I’m sure there must be a hidden switch to do this in powercfg, but I wasn’t able to find it. I took a guess that the overrides were written to the registry somewhere and thus fired up procmon. tracing powercfg.exe to find it was cake.



jumping over to this section in the registry confirmed that this is where the overrides are:


so… if you need to clear them, just delete the values of interest.



techsmith is a great company to work with. I used their support forum to file a bug indicating that I could easily repro it. the same day, techsmith responded with their acknowledgment. :]

Hi Marcus,

This is a bug we have logged and are hoping to get this fixed for an upcoming release we're working on. Im really sorry for the trouble.

Please let me know if there is anything else I can do to help.

Kind Regards,
Senior Support Specialist

May 20, 2014

atlanta techstravaganza 06.06.2014

did you save the date? well, it’s not too late!

what is atlanta techstravaganza you ask? it’s a yearly group meeting where atlanta systems management user group, the atlanta powershell user group, and the atlanta windows infrastructure and virtualization user group come together for a gigantic event.

we have three tracks running concurrently providing information from topics on system center, powershell, and windows server. along with that, we have a BYOD hands-on lab. along with great content, networking opportunities, and free food, we always end the event with some great giveaways.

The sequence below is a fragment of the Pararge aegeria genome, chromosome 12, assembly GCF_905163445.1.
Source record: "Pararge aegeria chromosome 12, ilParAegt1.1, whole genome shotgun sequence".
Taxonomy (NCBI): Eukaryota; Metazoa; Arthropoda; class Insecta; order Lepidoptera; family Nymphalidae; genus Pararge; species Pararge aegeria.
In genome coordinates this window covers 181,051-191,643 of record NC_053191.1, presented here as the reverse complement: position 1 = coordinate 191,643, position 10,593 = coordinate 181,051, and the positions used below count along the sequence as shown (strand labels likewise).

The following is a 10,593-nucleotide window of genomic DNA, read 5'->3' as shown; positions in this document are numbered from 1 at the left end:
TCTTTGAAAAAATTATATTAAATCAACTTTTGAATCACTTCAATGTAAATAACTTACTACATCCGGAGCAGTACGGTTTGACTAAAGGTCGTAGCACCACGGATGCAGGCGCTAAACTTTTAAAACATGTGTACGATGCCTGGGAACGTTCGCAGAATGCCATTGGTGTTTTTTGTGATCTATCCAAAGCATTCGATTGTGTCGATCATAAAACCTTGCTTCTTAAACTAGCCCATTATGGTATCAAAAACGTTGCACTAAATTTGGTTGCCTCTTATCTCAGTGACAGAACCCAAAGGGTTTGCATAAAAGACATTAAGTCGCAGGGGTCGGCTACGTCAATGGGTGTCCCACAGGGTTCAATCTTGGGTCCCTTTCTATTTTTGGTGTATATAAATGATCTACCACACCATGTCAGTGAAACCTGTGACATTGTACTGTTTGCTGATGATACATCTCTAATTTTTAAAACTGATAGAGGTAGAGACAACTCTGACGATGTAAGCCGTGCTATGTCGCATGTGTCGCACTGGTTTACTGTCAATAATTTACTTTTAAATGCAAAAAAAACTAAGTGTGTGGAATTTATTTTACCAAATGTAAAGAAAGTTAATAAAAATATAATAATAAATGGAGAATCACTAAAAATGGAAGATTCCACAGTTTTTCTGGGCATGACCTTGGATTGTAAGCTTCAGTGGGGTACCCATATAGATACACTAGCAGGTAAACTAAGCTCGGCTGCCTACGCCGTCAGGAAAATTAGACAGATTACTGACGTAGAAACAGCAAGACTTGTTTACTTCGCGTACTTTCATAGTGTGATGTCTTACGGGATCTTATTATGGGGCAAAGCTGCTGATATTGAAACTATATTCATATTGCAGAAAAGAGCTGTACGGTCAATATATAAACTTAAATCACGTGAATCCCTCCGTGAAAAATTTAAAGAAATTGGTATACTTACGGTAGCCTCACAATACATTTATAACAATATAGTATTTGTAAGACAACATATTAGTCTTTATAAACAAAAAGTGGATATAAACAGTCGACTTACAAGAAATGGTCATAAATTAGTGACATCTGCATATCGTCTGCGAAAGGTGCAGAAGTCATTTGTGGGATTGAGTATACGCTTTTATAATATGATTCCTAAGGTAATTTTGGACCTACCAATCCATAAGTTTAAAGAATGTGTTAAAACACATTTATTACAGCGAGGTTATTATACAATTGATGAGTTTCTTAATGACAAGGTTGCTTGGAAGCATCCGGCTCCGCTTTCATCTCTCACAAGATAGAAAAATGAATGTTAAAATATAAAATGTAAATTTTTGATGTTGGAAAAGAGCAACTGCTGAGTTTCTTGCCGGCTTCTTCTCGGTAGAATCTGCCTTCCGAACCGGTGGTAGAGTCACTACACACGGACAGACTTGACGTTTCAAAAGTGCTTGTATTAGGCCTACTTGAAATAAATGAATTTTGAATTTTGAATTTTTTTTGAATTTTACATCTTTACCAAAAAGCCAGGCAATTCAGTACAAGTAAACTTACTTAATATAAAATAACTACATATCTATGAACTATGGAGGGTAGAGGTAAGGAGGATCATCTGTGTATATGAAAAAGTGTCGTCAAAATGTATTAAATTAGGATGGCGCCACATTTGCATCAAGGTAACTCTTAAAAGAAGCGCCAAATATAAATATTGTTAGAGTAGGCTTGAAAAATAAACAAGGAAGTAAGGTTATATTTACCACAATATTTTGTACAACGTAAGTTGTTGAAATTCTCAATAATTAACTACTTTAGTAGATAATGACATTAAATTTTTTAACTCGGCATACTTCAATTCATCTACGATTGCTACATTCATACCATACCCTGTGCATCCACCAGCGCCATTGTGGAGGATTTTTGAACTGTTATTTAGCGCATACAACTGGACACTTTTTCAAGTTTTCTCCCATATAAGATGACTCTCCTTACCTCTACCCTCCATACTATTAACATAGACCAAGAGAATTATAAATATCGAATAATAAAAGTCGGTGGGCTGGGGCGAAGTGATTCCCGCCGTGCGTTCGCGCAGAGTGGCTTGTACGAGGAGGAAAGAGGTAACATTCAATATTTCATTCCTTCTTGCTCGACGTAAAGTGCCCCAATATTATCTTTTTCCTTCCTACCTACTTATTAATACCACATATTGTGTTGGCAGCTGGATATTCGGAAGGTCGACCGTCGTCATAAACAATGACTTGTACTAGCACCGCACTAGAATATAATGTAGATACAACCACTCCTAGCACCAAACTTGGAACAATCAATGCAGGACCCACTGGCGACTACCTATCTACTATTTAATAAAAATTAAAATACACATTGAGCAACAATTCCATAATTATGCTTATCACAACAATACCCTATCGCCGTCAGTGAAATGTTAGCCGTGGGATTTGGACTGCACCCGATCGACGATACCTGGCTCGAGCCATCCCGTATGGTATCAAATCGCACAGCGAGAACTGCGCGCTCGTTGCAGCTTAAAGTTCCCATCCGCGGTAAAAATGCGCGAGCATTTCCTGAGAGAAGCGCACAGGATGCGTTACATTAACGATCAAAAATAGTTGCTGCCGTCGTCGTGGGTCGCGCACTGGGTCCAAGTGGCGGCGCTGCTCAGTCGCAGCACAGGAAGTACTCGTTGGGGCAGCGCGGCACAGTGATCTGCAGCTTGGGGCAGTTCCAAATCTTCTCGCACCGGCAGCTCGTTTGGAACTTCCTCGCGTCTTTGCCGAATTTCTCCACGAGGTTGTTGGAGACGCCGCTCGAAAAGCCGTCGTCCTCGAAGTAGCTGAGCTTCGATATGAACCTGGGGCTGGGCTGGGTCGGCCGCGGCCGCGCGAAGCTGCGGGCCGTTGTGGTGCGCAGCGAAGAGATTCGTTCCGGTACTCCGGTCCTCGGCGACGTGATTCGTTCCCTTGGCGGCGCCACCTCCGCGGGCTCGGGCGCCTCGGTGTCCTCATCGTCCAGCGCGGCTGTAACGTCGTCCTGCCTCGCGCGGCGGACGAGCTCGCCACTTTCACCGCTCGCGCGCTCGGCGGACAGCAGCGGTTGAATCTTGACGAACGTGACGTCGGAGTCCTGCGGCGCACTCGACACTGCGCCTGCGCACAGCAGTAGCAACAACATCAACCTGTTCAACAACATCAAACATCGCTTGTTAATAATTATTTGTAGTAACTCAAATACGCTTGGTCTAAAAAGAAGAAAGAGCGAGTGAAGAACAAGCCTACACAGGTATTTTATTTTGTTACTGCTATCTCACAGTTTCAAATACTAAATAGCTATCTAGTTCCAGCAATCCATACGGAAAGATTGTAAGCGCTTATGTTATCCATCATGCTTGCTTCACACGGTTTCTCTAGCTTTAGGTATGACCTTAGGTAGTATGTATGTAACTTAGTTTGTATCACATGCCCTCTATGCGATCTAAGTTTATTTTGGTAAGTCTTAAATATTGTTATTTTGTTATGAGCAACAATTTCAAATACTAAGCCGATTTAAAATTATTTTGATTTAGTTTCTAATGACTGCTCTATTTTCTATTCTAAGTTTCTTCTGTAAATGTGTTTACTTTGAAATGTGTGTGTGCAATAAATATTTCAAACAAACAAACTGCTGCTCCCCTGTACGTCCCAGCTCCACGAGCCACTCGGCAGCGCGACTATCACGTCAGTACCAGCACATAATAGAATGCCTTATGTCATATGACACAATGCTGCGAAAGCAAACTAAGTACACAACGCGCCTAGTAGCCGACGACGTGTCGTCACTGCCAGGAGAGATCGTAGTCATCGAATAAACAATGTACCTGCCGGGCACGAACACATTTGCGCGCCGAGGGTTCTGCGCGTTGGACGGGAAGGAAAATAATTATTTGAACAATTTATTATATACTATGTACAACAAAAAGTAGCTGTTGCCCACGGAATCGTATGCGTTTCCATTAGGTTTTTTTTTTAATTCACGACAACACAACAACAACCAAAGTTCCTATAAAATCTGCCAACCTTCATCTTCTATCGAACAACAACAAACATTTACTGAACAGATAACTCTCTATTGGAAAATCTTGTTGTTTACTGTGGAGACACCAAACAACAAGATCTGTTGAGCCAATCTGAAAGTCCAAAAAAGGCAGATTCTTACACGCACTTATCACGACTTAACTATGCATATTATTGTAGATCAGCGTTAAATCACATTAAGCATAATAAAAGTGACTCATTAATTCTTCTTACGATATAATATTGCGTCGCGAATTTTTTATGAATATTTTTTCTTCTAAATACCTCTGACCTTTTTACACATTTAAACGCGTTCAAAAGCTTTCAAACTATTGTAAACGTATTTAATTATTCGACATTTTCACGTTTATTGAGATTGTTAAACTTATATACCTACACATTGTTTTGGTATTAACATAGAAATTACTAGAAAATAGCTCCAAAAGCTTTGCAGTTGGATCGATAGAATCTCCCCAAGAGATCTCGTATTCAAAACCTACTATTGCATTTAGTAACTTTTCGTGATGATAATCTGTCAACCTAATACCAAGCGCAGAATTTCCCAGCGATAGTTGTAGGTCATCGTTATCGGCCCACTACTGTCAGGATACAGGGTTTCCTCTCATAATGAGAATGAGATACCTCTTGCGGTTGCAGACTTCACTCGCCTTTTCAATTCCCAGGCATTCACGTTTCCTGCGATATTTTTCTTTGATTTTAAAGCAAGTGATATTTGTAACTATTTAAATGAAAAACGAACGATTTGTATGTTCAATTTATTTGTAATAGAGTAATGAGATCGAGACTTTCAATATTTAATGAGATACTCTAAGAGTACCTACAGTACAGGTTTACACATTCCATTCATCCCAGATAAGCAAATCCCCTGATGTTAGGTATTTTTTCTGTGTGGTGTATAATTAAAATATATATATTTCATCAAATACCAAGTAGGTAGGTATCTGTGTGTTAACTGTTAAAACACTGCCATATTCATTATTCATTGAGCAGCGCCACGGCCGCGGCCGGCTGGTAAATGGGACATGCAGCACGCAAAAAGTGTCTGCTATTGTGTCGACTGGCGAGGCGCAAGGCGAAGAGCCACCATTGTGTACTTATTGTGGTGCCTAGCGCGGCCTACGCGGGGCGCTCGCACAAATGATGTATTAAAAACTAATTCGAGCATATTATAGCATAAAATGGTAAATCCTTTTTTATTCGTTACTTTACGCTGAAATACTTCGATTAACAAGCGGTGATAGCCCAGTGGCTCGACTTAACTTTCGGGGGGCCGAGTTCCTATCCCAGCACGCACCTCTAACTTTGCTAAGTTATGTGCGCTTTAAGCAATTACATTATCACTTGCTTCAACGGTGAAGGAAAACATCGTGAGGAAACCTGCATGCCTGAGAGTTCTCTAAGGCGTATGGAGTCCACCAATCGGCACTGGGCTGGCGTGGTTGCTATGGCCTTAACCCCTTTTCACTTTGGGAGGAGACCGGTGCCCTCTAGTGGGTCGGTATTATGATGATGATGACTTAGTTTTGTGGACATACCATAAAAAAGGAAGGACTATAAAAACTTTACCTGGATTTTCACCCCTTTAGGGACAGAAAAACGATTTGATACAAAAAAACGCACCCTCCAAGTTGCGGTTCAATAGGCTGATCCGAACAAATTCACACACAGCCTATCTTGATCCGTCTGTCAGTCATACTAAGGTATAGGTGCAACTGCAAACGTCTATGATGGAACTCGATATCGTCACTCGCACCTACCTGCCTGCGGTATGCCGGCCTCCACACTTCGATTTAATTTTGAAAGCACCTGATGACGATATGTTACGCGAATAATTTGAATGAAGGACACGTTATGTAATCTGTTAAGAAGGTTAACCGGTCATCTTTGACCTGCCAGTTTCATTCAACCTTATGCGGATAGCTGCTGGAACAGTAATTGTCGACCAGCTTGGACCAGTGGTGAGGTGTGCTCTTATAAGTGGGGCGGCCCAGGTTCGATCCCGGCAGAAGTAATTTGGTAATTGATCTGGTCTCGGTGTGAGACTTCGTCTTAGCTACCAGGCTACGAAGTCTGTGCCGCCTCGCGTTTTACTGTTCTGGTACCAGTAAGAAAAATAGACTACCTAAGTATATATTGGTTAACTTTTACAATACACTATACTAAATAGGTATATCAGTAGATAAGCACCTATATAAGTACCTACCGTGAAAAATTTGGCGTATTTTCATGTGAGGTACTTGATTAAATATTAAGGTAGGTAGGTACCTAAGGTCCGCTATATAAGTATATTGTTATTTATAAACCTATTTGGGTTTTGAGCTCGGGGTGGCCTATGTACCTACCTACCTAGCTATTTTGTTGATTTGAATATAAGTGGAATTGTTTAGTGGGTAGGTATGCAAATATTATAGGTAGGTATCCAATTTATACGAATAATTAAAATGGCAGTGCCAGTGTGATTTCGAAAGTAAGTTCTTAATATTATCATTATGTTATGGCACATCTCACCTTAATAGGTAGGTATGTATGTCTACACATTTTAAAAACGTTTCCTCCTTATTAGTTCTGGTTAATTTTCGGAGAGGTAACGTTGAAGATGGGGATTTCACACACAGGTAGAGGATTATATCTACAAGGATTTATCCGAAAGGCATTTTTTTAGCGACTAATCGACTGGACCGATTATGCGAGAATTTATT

we’ve moved locations this year from the microsoft alpharetta campus to the georgia tech research institute. while we love and appreciate what microsoft does for us, their campus size was unfortunately limited to 100 people. at GTRI, we have doubled the capacity!

having twice the space doesn’t mean you should wait. seats will go fast, and as in previous years, we are likely to completely sell out. come get educated with a fully belly and meet some of your atlanta peers! look forward to seeing you at the event.

registration link is available here: http://www.atltechstravaganza.com/

May 19, 2014

managing local admin passwords

one of the missing features that gives some windows administrators (and ALL security administrators) heartburn on the windows desktop platform is the lack of built-in controls to manage local passwords. group policy preferences was one of the ways you could get around this problem, but as you probably already know, it was quite insecure and recently addressed by a security update. okay, so where does that leave us?

recently, tom ausburne wrote this bang up article which goes into quite a few things, like the insecurity of group policy preferences, the jiri method, and pass the hash. it’s definitely worth the read and provides all the steps necessary to set up the jiri method in your environment.

so what’s this jiri method? it basically changes the local admin password to something random and stores the value in AD. the disclaimer is that the password is stored unencrypted in clear text. tom’s article goes a bit into protecting the attribute (a concept called confidential bit.)


helpful links:

how to automate changing the local administrator password
pass-the-hash (PtH) whitepaper
group policy preferences elevation vulnerability
the jiri solution
confidential attributes (or bits as i came to know it)